The Nit1C cluster had significantly higher coverage (P ≤ 0.0002) in the oxic zone (81%), compared to the oxic-anoxic interface (41%) or anoxic zone (36%) (Fig. 8b and c; Additional file 4: Dataset S3). The littoral mats in Ace Lake contain diverse cyanobacteria as well as predatory ciliates and rotifers [22, 26], and the ability to produce cyanide is widespread among phylogenetically diverse cyanobacteria, possibly as a defence mechanism against grazers (e.g. ciliates, rotifers) . It is therefore possible that the Ace Lake cyanobacteria in the littoral mats generate relatively high levels of free cyanide (HCN and CN−) in the oxic zone, with cyanate generated by abiotic cyanide oxidation. The lower Nit1C cluster coverage in the anoxic zone is consistent with this zone having relatively high levels of ammonium (which represses gene expression) [22, 64, 69, 70]. Cyanate transporter genes were not identified in MAG-AL1, but nitrate and nitrite transporters which were encoded could possibly function in the uptake of cyanate and cyanide [71, 72]. These data would be consistent with MAG-AL1 Nit1C genes being induced during nitrogen starvation and/or in the presence of cyanide, allowing Ca. Regnicoccus frigidus to assimilate free cyanide and nitriles as nitrogen sources. As bioavailable nitrogen is limiting in the oxic zone [22, 70], the Nit1C gene cluster would be expected to enhance the competitiveness of the Ca. Regnicoccus frigidus population that possess it.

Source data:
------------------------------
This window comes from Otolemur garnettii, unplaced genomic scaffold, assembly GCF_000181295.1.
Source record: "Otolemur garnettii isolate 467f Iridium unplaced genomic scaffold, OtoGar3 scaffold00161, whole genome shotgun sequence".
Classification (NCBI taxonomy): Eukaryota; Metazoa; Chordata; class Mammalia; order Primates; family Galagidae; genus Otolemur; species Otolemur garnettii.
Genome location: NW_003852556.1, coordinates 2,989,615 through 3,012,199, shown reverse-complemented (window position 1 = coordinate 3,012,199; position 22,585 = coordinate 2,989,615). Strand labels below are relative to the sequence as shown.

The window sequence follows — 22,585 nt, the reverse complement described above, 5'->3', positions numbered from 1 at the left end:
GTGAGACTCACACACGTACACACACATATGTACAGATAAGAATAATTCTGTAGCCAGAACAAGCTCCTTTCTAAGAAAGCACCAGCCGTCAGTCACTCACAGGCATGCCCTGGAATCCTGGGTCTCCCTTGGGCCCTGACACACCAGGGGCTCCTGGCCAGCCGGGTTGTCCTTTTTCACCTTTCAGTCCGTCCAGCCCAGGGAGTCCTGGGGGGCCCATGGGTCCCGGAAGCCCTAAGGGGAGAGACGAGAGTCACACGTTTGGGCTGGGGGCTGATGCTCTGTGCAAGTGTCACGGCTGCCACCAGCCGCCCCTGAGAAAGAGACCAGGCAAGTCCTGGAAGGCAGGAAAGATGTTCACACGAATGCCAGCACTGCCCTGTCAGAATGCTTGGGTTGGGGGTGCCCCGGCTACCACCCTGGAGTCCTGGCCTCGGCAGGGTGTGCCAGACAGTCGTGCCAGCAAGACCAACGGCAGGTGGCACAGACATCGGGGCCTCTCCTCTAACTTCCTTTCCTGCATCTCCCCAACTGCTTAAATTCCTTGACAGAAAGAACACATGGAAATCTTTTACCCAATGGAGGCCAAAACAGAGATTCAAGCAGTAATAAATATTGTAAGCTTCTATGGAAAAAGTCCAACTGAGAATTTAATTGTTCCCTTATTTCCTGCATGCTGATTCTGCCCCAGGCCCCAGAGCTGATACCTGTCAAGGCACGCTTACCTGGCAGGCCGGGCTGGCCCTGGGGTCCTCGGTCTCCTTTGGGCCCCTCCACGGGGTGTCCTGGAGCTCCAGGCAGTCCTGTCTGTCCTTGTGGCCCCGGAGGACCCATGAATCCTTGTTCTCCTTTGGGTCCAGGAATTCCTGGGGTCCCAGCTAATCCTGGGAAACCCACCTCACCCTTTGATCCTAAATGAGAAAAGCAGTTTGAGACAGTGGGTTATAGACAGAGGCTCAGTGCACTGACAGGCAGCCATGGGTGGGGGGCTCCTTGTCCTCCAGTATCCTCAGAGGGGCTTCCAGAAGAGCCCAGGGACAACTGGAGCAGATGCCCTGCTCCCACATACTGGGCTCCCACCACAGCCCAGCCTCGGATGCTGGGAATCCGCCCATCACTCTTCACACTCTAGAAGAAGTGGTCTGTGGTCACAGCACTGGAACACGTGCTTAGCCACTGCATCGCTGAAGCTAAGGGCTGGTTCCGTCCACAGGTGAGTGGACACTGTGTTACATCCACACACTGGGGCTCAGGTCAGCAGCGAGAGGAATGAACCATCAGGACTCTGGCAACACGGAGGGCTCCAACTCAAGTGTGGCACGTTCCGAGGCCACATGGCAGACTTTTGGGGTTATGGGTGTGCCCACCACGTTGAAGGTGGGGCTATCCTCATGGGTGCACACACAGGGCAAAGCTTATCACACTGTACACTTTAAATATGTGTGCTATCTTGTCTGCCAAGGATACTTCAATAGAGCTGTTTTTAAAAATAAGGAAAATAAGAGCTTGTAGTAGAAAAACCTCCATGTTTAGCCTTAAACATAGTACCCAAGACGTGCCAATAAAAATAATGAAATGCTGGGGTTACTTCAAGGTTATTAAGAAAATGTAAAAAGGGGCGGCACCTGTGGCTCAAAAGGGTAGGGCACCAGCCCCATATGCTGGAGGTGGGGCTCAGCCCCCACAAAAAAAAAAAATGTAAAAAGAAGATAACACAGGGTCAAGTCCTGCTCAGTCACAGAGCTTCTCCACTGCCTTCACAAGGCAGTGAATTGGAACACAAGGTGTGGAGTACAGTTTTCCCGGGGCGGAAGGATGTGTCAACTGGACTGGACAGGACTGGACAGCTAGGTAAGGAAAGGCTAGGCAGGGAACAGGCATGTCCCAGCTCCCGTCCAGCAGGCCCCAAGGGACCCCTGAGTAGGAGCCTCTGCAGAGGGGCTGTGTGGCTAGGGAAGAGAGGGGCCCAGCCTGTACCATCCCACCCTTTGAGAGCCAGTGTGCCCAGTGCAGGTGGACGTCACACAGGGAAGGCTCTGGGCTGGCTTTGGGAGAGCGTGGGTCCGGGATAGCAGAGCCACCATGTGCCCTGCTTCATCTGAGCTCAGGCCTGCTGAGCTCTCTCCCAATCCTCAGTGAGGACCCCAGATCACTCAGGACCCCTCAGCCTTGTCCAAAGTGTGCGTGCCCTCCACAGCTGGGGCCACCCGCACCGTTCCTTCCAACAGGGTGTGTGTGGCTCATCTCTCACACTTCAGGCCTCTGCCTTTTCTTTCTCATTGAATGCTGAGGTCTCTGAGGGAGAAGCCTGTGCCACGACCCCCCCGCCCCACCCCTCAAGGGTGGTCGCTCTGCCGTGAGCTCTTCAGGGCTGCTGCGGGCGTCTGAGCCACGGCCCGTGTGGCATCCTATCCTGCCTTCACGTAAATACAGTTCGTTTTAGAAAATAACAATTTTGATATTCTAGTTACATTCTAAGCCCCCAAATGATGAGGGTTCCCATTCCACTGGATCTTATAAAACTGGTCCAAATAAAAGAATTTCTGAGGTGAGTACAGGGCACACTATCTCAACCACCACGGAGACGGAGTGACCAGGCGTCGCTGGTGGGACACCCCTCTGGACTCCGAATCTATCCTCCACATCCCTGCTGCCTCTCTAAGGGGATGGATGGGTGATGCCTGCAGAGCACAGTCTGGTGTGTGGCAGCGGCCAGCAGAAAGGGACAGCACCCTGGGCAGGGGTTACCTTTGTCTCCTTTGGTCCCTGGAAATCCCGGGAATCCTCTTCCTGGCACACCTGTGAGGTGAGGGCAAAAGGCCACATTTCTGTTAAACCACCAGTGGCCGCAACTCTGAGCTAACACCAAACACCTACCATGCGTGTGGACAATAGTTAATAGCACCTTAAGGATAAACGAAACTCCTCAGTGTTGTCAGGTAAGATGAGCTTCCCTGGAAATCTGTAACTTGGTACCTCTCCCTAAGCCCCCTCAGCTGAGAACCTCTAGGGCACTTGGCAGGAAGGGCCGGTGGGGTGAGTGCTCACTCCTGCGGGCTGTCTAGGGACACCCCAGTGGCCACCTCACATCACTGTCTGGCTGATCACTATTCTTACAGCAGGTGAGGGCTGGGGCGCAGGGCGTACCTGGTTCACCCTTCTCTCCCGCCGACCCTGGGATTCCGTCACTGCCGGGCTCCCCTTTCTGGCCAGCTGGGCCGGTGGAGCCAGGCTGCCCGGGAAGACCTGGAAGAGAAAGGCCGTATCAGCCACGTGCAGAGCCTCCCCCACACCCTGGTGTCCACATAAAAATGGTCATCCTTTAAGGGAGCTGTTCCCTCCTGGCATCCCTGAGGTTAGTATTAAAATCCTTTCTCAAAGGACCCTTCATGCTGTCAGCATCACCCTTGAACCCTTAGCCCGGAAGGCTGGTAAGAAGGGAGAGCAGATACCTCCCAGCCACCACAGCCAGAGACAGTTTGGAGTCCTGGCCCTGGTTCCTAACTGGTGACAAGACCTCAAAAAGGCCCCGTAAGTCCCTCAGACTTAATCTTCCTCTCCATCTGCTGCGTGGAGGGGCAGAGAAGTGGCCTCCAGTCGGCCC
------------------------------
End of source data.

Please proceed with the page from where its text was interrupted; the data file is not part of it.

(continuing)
The conversion of aspartate to asparagine can be catalysed by AsnB (glutamine-hydrolysing asparagine synthetase) using glutamine as the preferred substrate or ammonium . An asnB gene (IMG gene ID: Ga0222690_10005105) was identified in 18 Ca. Regnicoccus frigidus MAGs (but not in MAG-AL1 or MAG-AL2). While the ammonium-dependent asparagine synthetase gene (asnA) was not identified in Ca. Regnicoccus frigidus MAGs, the capacity to use nitrate, nitrite and ammonia for glutamine production via the GS-GOGAT (glutamine synthetase-glutamate synthase) cycle was evident in Ca. Regnicoccus frigidus (Fig. 7).